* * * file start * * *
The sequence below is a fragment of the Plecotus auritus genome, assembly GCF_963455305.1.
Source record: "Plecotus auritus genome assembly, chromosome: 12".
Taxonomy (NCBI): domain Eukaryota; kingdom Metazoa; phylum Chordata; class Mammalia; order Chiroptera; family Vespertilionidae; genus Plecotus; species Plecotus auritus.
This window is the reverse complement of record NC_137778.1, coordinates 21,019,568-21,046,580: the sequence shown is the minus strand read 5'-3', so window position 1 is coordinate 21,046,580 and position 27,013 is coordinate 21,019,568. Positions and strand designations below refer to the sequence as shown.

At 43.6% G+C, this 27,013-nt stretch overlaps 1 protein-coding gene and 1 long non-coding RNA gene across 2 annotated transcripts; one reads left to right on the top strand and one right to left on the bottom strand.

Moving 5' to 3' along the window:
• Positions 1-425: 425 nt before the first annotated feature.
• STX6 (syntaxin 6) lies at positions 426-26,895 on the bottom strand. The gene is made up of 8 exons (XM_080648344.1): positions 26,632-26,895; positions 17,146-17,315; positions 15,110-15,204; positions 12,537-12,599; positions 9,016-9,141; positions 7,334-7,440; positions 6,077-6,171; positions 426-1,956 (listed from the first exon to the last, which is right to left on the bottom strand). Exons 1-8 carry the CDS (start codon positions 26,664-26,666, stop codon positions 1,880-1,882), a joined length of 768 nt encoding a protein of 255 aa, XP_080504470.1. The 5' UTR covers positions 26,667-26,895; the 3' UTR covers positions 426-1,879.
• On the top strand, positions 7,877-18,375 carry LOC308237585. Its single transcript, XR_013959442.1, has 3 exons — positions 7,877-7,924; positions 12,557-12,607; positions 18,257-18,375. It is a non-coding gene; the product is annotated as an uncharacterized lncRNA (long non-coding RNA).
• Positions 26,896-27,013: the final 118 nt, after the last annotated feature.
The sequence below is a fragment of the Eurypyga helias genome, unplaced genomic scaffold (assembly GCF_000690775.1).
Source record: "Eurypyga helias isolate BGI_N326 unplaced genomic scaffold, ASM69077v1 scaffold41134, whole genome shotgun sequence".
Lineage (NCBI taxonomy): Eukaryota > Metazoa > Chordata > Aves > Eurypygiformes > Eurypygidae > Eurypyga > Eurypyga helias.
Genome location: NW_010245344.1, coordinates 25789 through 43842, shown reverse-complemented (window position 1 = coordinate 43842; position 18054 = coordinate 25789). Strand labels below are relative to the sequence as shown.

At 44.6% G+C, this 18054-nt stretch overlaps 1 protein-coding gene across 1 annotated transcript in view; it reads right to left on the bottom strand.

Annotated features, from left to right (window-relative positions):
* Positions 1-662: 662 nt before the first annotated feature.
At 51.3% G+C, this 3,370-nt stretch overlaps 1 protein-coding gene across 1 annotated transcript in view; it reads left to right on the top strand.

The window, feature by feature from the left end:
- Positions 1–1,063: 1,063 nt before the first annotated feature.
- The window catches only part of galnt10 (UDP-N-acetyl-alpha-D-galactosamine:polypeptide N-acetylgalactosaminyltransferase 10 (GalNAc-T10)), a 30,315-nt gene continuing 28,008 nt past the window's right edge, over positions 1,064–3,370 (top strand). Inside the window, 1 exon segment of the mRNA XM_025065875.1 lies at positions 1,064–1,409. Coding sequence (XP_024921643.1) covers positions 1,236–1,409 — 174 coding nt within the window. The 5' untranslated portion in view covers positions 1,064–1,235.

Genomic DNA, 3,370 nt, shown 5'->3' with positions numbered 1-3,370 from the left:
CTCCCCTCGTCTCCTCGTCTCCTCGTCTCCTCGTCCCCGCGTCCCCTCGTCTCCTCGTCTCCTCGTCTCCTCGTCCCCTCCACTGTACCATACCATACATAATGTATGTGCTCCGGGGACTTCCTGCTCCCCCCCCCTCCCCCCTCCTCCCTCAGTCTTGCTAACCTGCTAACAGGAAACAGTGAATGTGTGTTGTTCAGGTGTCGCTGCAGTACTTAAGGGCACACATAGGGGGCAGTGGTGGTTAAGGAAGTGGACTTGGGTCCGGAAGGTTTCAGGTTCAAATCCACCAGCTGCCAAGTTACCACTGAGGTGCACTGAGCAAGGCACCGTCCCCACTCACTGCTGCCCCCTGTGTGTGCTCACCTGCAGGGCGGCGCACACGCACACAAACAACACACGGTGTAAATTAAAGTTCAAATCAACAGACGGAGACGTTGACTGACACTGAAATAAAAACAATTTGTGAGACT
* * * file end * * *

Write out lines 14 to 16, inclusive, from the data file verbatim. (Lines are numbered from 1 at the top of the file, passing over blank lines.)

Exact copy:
Genome location: NW_010245344.1, coordinates 25789 through 43842, shown reverse-complemented (window position 1 = coordinate 43842; position 18054 = coordinate 25789). Strand labels below are relative to the sequence as shown.

At 44.6% G+C, this 18054-nt stretch overlaps 1 protein-coding gene across 1 annotated transcript in view; it reads right to left on the bottom strand.

Annotated features, from left to right (window-relative positions):